How Russian Cyberhackers May Have Gained Access to the Election

Plus, President Barack Obama has gently coaxed the president-elect to stop blowing off daily briefings from our nation's intelligence agencies, saying that if he's not getting their detailed perspective, then he is "flying blind.”

by William Goldschlag and Dan Janison, Newsday / December 14, 2016

(TNS) --  “The political equivalent of 9/11” is what former CIA Director Michael Morell called the spy agency’s conclusion that Russia’s cyberhackers deliberately meddled in the election to help Donald Trump.

Now another parallel is emerging: As with 9/11, warning signs were there, according to a New York Times investigation. But lackadaisical responses and mistakes left the Democratic National Committee and the Hillary Clinton campaign vulnerable.

When an FBI agent warned the DNC in September 2015 that one of its systems was compromised, his call was routed to a “help desk.” The technician took little action, in part because he suspected the caller might be an impostor. The agent’s subsequent calls weren’t returned. He never visited in person.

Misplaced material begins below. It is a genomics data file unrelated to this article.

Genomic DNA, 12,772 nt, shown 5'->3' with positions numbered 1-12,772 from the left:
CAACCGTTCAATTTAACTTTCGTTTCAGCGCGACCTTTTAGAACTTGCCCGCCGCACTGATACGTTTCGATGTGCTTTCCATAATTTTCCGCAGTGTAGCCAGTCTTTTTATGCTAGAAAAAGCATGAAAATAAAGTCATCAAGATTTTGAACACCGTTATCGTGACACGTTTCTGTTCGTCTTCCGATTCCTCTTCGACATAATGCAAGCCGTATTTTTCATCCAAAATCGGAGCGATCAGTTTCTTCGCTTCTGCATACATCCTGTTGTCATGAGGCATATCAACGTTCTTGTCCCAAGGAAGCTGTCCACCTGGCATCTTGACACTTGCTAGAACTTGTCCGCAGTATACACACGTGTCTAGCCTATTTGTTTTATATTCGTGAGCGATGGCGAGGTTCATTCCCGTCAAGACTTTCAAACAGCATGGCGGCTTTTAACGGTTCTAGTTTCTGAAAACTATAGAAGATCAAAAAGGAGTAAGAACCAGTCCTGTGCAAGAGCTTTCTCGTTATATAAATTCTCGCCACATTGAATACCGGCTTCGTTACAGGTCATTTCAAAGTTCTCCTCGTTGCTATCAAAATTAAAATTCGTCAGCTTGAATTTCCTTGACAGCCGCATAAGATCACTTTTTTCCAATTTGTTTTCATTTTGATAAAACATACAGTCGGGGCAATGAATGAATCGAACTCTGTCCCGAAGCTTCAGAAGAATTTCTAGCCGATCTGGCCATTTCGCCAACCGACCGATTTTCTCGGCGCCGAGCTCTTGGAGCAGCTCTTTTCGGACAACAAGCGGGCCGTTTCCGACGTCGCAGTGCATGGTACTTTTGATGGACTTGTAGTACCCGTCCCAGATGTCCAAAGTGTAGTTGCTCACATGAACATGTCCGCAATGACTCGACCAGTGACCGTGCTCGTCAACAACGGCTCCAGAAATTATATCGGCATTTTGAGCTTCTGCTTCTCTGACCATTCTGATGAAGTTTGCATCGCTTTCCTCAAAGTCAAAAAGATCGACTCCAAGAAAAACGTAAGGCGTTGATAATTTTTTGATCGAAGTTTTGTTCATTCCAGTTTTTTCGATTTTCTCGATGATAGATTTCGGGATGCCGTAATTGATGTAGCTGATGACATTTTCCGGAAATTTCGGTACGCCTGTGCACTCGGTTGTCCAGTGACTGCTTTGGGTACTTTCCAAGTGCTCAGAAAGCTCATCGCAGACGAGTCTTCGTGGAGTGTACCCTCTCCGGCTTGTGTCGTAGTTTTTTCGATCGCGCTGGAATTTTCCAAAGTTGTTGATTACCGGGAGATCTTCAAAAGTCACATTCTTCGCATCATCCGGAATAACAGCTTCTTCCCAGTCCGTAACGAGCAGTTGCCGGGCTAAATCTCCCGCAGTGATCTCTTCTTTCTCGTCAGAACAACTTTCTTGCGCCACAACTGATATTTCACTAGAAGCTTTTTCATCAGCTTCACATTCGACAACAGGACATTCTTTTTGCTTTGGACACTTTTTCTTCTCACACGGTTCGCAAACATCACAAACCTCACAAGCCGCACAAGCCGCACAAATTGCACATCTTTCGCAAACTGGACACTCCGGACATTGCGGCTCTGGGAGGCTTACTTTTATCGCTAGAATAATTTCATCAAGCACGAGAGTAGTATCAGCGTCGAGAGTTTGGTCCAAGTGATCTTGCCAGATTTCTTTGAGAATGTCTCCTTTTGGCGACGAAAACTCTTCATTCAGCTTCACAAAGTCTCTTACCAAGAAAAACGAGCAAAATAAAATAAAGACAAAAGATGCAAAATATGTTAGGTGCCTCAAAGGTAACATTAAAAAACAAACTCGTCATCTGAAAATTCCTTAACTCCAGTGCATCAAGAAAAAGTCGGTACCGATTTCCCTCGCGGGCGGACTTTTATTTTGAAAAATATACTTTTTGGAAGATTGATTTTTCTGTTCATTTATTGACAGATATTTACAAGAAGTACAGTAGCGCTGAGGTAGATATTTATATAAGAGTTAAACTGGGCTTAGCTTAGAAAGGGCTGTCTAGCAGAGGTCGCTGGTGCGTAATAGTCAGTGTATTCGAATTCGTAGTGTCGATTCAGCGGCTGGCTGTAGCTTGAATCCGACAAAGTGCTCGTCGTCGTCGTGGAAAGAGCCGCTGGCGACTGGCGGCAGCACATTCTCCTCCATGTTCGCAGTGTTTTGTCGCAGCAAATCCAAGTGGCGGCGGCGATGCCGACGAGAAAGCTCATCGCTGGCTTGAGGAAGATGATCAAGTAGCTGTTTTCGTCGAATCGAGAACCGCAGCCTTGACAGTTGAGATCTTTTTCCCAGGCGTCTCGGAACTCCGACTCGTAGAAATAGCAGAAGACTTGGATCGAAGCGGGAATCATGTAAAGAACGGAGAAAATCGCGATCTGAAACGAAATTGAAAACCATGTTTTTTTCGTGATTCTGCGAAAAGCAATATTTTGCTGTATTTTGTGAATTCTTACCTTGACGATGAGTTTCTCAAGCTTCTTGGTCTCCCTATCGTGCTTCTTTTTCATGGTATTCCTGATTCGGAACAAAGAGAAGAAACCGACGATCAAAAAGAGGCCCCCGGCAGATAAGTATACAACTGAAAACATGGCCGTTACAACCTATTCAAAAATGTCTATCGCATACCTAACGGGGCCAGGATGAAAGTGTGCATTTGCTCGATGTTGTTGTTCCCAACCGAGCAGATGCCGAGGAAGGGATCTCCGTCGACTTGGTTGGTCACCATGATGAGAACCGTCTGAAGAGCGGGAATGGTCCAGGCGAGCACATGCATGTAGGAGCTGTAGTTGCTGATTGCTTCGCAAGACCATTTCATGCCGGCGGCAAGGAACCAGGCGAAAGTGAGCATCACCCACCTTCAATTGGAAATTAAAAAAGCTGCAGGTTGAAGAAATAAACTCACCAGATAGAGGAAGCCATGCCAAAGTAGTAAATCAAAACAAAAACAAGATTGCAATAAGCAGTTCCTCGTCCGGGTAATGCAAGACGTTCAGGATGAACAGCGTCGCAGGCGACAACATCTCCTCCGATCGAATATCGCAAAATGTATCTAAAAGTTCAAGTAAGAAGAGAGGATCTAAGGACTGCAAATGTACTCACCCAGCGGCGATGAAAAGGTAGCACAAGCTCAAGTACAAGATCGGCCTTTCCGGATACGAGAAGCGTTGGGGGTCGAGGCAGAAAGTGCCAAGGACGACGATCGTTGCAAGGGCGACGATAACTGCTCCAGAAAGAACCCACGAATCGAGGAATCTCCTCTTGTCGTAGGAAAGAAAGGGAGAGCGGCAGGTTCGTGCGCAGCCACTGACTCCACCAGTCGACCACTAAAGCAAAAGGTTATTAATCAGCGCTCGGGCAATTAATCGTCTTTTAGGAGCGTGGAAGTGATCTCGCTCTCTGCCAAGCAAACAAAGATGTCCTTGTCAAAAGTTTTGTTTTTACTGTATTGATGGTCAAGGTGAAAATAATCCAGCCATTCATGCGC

When Clinton campaign chairman John Podesta got a message, supposedly from Google, warning that he needed to change his Gmail password, a campaign tech aide advised via email that it was “legitimate,” so Podesta did so — unwittingly giving the hackers access to his account.

The aide told the Times he had meant to type “illegitimate.”


‘Flying blind’

President Barack Obama has tried to keep it positive when talking about his successor. But in an interview aired on Comedy Central’s “The Daily Show,” he defended the work of intelligence agencies, which Trump has derided, and gently coaxed the president-elect to stop blowing off their daily briefings.

The agencies are “not perfect,” Obama said, “but they are full of extraordinarily hardworking, patriotic and knowledgeable experts. And if you’re not getting their perspective, their detailed perspective, then you are flying blind.”

To protect the nation’s security, Obama said, “You have to have the best information possible to make the best decisions possible.” (Video here.) Late Tuesday, Trump aide Sean Spicer said Trump was now sitting in on briefings three days a week. It was previously reported he was listening only once a week.

©2016 Newsday Distributed by Tribune Content Agency, LLC.